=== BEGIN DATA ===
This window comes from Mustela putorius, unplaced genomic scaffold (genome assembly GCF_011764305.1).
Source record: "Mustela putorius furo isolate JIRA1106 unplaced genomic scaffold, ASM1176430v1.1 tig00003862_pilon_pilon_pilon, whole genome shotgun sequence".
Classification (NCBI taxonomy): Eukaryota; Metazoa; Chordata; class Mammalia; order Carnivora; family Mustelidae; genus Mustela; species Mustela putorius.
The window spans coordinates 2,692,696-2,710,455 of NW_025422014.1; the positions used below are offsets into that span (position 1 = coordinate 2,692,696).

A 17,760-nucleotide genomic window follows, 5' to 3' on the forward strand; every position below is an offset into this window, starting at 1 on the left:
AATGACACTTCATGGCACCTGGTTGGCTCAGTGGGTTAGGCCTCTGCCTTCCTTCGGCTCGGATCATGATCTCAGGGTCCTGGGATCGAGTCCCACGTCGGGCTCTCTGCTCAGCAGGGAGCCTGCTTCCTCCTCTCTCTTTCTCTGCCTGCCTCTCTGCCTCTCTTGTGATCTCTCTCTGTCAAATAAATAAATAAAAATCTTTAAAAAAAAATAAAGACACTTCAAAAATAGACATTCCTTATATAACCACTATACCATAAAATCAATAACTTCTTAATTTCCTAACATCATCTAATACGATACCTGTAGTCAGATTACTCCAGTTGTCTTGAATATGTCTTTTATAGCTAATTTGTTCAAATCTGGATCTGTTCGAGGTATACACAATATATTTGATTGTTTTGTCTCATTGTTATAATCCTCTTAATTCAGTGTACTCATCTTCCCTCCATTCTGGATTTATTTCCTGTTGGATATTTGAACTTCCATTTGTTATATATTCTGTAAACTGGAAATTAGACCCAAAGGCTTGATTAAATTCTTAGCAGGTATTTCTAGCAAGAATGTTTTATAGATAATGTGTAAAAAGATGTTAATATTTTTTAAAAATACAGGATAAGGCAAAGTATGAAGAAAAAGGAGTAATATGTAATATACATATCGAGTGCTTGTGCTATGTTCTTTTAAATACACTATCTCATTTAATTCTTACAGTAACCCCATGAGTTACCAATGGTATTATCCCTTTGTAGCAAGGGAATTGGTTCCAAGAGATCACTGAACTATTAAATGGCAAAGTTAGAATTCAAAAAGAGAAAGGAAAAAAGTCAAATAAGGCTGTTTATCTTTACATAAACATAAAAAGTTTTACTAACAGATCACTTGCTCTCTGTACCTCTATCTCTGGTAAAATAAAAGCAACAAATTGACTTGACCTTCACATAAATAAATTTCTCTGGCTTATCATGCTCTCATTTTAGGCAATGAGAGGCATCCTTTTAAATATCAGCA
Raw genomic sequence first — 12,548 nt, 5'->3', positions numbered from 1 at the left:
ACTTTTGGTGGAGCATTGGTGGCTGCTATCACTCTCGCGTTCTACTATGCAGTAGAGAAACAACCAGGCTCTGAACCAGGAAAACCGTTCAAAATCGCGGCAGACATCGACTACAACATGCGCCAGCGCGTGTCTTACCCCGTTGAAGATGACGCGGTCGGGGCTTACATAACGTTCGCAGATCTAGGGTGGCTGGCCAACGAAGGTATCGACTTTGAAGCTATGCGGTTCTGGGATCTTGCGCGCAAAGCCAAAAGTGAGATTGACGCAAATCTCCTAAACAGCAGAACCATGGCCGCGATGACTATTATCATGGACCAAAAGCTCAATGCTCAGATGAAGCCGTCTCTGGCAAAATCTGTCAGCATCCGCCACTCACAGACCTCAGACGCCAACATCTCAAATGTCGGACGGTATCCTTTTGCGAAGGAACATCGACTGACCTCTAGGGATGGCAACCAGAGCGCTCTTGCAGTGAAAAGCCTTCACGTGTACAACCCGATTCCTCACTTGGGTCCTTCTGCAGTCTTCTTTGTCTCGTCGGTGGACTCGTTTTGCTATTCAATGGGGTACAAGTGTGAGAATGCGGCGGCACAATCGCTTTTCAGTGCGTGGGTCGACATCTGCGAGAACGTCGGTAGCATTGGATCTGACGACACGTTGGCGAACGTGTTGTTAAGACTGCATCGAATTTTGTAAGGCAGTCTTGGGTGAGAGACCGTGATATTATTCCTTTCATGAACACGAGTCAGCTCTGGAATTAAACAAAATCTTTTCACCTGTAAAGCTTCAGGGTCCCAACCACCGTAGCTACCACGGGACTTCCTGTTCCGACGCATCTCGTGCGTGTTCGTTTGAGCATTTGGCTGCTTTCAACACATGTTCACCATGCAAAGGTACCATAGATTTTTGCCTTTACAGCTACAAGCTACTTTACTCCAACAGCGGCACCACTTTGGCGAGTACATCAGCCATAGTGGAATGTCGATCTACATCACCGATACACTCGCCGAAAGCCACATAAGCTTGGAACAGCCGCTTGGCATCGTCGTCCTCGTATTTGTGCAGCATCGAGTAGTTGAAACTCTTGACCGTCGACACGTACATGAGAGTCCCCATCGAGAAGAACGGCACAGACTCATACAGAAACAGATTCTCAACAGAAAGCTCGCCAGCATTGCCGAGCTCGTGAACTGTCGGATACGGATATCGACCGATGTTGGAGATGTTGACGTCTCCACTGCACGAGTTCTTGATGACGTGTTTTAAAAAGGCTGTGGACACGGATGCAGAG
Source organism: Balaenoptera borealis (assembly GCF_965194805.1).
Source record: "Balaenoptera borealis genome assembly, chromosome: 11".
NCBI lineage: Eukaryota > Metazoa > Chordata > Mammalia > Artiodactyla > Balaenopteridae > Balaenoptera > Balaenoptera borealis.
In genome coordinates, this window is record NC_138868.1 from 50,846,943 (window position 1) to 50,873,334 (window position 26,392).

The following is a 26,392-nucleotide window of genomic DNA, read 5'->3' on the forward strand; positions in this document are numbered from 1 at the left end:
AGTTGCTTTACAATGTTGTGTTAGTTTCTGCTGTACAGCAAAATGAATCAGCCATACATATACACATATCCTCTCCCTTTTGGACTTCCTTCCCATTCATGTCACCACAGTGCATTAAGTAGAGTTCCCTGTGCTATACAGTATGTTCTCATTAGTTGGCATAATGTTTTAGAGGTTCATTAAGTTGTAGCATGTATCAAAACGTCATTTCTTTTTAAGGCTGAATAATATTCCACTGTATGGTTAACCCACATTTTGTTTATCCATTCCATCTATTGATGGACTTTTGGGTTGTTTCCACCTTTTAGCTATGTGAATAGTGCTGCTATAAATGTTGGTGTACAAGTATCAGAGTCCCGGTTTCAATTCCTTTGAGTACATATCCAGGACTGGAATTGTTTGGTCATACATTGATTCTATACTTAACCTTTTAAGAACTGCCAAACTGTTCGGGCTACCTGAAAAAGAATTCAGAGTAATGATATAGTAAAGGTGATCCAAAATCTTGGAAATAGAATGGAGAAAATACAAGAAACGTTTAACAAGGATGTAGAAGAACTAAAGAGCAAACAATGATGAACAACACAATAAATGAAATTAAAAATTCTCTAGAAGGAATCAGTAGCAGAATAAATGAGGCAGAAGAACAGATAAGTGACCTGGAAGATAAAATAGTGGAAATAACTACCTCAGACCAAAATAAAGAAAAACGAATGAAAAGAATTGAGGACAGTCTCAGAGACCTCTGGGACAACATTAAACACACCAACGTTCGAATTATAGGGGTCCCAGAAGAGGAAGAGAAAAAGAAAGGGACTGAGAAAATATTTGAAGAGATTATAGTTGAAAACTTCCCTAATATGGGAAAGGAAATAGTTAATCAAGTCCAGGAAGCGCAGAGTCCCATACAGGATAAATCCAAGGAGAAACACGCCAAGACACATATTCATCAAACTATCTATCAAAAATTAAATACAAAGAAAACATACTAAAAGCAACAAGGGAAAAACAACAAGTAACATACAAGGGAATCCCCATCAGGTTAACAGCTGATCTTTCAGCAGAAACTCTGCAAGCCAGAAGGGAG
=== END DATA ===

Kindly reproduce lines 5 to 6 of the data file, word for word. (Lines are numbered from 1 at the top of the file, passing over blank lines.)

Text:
A 17,760-nucleotide genomic window follows, 5' to 3' on the forward strand; every position below is an offset into this window, starting at 1 on the left:
AATGACACTTCATGGCACCTGGTTGGCTCAGTGGGTTAGGCCTCTGCCTTCCTTCGGCTCGGATCATGATCTCAGGGTCCTGGGATCGAGTCCCACGTCGGGCTCTCTGCTCAGCAGGGAGCCTGCTTCCTCCTCTCTCTTTCTCTGCCTGCCTCTCTGCCTCTCTTGTGATCTCTCTCTGTCAAATAAATAAATAAAAATCTTTAAAAAAAAATAAAGACACTTCAAAAATAGACATTCCTTATATAACCACTATACCATAAAATCAATAACTTCTTAATTTCCTAACATCATCTAATACGATACCTGTAGTCAGATTACTCCAGTTGTCTTGAATATGTCTTTTATAGCTAATTTGTTCAAATCTGGATCTGTTCGAGGTATACACAATATATTTGATTGTTTTGTCTCATTGTTATAATCCTCTTAATTCAGTGTACTCATCTTCCCTCCATTCTGGATTTATTTCCTGTTGGATATTTGAACTTCCATTTGTTATATATTCTGTAAACTGGAAATTAGACCCAAAGGCTTGATTAAATTCTTAGCAGGTATTTCTAGCAAGAATGTTTTATAGATAATGTGTAAAAAGATGTTAATATTTTTTAAAAATACAGGATAAGGCAAAGTATGAAGAAAAAGGAGTAATATGTAATATACATATCGAGTGCTTGTGCTATGTTCTTTTAAATACACTATCTCATTTAATTCTTACAGTAACCCCATGAGTTACCAATGGTATTATCCCTTTGTAGCAAGGGAATTGGTTCCAAGAGATCACTGAACTATTAAATGGCAAAGTTAGAATTCAAAAAGAGAAAGGAAAAAAGTCAAATAAGGCTGTTTATCTTTACATAAACATAAAAAGTTTTACTAACAGATCACTTGCTCTCTGTACCTCTATCTCTGGTAAAATAAAAGCAACAAATTGACTTGACCTTCACATAAATAAATTTCTCTGGCTTATCATGCTCTCATTTTAGGCAATGAGAGGCATCCTTTTAAATATCAGCA